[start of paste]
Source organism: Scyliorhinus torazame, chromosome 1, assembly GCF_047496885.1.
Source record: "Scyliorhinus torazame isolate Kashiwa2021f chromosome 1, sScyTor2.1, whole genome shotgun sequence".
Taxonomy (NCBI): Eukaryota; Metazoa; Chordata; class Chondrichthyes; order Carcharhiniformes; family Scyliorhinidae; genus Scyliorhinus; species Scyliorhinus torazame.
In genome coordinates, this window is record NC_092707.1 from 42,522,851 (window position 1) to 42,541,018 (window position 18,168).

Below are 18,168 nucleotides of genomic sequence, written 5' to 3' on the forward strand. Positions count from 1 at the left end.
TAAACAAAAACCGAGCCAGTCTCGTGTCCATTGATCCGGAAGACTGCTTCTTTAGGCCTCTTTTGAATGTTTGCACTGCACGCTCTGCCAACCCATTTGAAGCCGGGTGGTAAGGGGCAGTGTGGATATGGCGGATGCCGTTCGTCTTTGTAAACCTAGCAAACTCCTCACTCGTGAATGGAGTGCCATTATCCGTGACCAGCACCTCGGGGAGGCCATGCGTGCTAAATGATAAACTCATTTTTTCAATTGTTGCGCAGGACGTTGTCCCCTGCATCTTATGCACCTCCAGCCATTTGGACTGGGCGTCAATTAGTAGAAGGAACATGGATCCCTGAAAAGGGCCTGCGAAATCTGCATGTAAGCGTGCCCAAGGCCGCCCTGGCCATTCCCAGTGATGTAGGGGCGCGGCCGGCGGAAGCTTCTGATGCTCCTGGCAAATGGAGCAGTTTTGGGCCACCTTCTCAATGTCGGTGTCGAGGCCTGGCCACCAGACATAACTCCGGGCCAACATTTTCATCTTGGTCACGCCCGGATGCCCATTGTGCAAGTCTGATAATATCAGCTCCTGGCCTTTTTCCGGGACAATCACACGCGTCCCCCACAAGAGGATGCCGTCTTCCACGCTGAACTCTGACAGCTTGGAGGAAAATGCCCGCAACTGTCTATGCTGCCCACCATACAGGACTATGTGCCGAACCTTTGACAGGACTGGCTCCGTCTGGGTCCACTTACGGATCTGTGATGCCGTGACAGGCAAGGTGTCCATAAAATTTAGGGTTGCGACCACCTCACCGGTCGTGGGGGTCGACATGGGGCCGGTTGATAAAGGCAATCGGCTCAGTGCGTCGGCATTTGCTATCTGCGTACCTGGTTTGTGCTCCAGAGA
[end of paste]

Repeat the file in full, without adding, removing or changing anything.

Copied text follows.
Source organism: Scyliorhinus torazame, chromosome 1, assembly GCF_047496885.1.
Source record: "Scyliorhinus torazame isolate Kashiwa2021f chromosome 1, sScyTor2.1, whole genome shotgun sequence".
Taxonomy (NCBI): Eukaryota; Metazoa; Chordata; class Chondrichthyes; order Carcharhiniformes; family Scyliorhinidae; genus Scyliorhinus; species Scyliorhinus torazame.
In genome coordinates, this window is record NC_092707.1 from 42,522,851 (window position 1) to 42,541,018 (window position 18,168).

Below are 18,168 nucleotides of genomic sequence, written 5' to 3' on the forward strand. Positions count from 1 at the left end.
TAAACAAAAACCGAGCCAGTCTCGTGTCCATTGATCCGGAAGACTGCTTCTTTAGGCCTCTTTTGAATGTTTGCACTGCACGCTCTGCCAACCCATTTGAAGCCGGGTGGTAAGGGGCAGTGTGGATATGGCGGATGCCGTTCGTCTTTGTAAACCTAGCAAACTCCTCACTCGTGAATGGAGTGCCATTATCCGTGACCAGCACCTCGGGGAGGCCATGCGTGCTAAATGATAAACTCATTTTTTCAATTGTTGCGCAGGACGTTGTCCCCTGCATCTTATGCACCTCCAGCCATTTGGACTGGGCGTCAATTAGTAGAAGGAACATGGATCCCTGAAAAGGGCCTGCGAAATCTGCATGTAAGCGTGCCCAAGGCCGCCCTGGCCATTCCCAGTGATGTAGGGGCGCGGCCGGCGGAAGCTTCTGATGCTCCTGGCAAATGGAGCAGTTTTGGGCCACCTTCTCAATGTCGGTGTCGAGGCCTGGCCACCAGACATAACTCCGGGCCAACATTTTCATCTTGGTCACGCCCGGATGCCCATTGTGCAAGTCTGATAATATCAGCTCCTGGCCTTTTTCCGGGACAATCACACGCGTCCCCCACAAGAGGATGCCGTCTTCCACGCTGAACTCTGACAGCTTGGAGGAAAATGCCCGCAACTGTCTATGCTGCCCACCATACAGGACTATGTGCCGAACCTTTGACAGGACTGGCTCCGTCTGGGTCCACTTACGGATCTGTGATGCCGTGACAGGCAAGGTGTCCATAAAATTTAGGGTTGCGACCACCTCACCGGTCGTGGGGGTCGACATGGGGCCGGTTGATAAAGGCAATCGGCTCAGTGCGTCGGCATTTGCTATCTGCGTACCTGGTTTGTGCTCCAGAGA